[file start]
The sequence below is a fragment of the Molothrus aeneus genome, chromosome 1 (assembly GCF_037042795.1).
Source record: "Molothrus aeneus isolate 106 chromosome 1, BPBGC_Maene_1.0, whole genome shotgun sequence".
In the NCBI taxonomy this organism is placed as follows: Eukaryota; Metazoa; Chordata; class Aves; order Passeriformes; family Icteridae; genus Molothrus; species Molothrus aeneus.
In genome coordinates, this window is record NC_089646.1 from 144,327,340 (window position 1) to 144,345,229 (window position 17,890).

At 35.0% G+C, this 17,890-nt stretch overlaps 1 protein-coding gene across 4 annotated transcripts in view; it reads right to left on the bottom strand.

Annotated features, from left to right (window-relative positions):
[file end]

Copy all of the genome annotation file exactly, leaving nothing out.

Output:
The sequence below is a fragment of the Molothrus aeneus genome, chromosome 1 (assembly GCF_037042795.1).
Source record: "Molothrus aeneus isolate 106 chromosome 1, BPBGC_Maene_1.0, whole genome shotgun sequence".
In the NCBI taxonomy this organism is placed as follows: Eukaryota; Metazoa; Chordata; class Aves; order Passeriformes; family Icteridae; genus Molothrus; species Molothrus aeneus.
In genome coordinates, this window is record NC_089646.1 from 144,327,340 (window position 1) to 144,345,229 (window position 17,890).

At 35.0% G+C, this 17,890-nt stretch overlaps 1 protein-coding gene across 4 annotated transcripts in view; it reads right to left on the bottom strand.

Annotated features, from left to right (window-relative positions):